As business leaders, we spend a lot of time developing our company’s products or services. We devote man hours, resources and funds to help us reach our goals as quickly as possible. Frequently, we are successful and enjoy a smooth ride. Other times, we fail to create and evaluate our processes, which adversely affects our end results.
Whether you're trying to improve certain aspects of your business, pivot entirely, develop new products or just better scale your efforts, it's important to develop solutions that work for your actual customers.
Start With Self-Reflection
In the case of my business, we had spent a great deal of time and money on the visualization layer of our platform. Although we started out on a high note, with both staff and clients happy with what we had created, success was short-lived and we soon realized we had created a bottleneck. System maintenance upgrades demanded our staff work on weekends and made it so we couldn't run platform-wide report updates. Our performance simply didn’t scale.
Our team had many long discussions about our next moves. Ultimately, we found that to be successful, we needed to build the visualization layer ourselves. We needed to commit to a better way of doing business. We decided a 12-week development marathon was just what the doctor ordered. We put everything else aside—everything. And for 12 weeks we focused on the task at hand. It was time to accept the short-term pain in an effort to realize long-term gain.
During those 12 weeks, we had daily meetings with the team, embraced old-school product management and dusted off our whiteboard. We ordered in all our meals so the staff could eat for free. We plotted our milestones, and, week after week, we met our goals.
7 Steps for Improving Your Business
The most important part of this story is that we started from scratch. We didn’t try to fix a broken system. More than knowing what was wrong, we needed to know what clients cared about. So we asked them. This query allowed us to think of solutions rather than focus on problems. Happily, many of these discussions resulted in the creation of what are now some of our most unique selling points to date. We committed to solving real-life problems for real-life clients. No theory; just reality. How did we do it?
1. Brainstorm. What are customers, employees and other stakeholders saying? What do they want to see? What complaints can be addressed and resolved? What improvements can be made? Throw out all the ideas that come to mind; let the imagination work its magic.
2. Vet. After the no-holds-barred idea-fest, it’s time to evaluate what’s been tossed out there. What’s viable given the company’s manufacturing, technical or financial resources? Do the ideas mesh with the company’s mission? What would make customers take notice?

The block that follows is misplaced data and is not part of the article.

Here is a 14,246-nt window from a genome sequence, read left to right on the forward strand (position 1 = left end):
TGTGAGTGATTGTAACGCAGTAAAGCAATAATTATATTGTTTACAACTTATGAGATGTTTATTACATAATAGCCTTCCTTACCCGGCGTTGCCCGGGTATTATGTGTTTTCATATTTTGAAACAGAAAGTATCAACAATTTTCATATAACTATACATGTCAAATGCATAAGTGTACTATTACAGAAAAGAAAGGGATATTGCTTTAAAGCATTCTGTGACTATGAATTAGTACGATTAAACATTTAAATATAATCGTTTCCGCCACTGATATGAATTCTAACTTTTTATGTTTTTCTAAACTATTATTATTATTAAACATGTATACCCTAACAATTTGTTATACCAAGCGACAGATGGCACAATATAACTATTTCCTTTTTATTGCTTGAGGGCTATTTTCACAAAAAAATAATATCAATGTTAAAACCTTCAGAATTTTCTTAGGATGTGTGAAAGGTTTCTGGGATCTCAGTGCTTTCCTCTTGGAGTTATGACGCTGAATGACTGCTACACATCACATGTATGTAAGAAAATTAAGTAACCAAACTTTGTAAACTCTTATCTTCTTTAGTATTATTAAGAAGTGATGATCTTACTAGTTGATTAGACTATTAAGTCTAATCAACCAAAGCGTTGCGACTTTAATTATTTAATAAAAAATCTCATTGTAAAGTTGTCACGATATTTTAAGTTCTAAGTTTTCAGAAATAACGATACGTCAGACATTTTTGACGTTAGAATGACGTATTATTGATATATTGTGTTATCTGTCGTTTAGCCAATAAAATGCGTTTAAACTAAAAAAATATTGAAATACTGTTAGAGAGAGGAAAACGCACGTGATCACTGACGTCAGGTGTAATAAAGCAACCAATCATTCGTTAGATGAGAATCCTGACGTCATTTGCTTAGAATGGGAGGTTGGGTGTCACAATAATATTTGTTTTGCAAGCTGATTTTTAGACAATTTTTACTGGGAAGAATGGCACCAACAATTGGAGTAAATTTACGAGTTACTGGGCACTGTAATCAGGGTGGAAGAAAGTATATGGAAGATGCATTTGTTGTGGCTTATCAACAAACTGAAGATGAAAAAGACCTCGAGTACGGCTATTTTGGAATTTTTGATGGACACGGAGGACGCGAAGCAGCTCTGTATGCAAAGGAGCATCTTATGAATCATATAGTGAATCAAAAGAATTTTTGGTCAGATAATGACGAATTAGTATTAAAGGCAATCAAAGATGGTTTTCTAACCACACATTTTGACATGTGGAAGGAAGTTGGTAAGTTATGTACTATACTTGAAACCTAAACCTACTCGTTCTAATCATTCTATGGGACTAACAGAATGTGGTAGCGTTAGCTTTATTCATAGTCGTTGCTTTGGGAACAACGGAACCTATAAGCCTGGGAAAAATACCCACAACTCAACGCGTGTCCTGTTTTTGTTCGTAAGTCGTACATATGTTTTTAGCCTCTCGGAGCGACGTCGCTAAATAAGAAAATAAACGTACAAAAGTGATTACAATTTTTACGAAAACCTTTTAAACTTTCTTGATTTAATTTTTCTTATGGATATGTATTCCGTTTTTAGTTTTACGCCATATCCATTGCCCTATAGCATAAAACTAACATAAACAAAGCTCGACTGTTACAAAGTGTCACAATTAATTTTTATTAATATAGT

3. Develop. Once you’ve decided which ideas to pursue, it’s time to fully develop and test them. This may employ several different iterations or approaches, but it's a critical part of creating something new that is well-received.
4. Analyze. Bring in colleagues from different departments to do a business analysis of your concept. Will it pay for itself? Will it resonate with customers? What additional resources might the company need to execute the idea?
5. Test. Nothing should be launched or fully executed until the proper market and/or beta testing is completed. Does the technology work when used in everyday scenarios? Is the end result the same in the “real world” as it was in our insulated bubble? Have we created something that’s too confusing? Or too simple to be of value?
6.Implement. Whether it’s a technical improvement or a tangible product, the implementation is essentially the same. Both employees and customers should understand the who, what, why, where and when. Deadlines should be set (and met!) and priorities need to be in sync to ensure everything is in place to properly execute the idea.
7. Commercialize. Commercialization is the process by which you introduce a new product or method to the marketplace (whether internal or external). During this phase, it’s important to ask questions pertaining to the launch and solidify whom to target. The creation of a comprehensive action plan can help.
Talk, Listen and Adjust
When your goal is to accommodate your clients and meet their needs, there’s no need to make the discussion about anything else. Improve your customer experience, plain and simple.
Although many will suggest investing in expensive consultants or other commercial solutions to fix what ails a company, that isn’t always the answer. All too frequently, the solution is quite simple: Talk to clients and listen to their input. Then, follow the seven steps to ensure that problem turns into a solution.
Matthijs Keij is the co-founder and CEO of FlxOne, and previously co-founded Fresh Fruit Digital. He seeks to bridge the gap between technology and marketing, build a team with smart people, and enjoy the startup vibe and growth opportunity. He is also a member of Young Entrepreneur Council (YEC), an invite-only organization comprised of the world's most promising young entrepreneurs.
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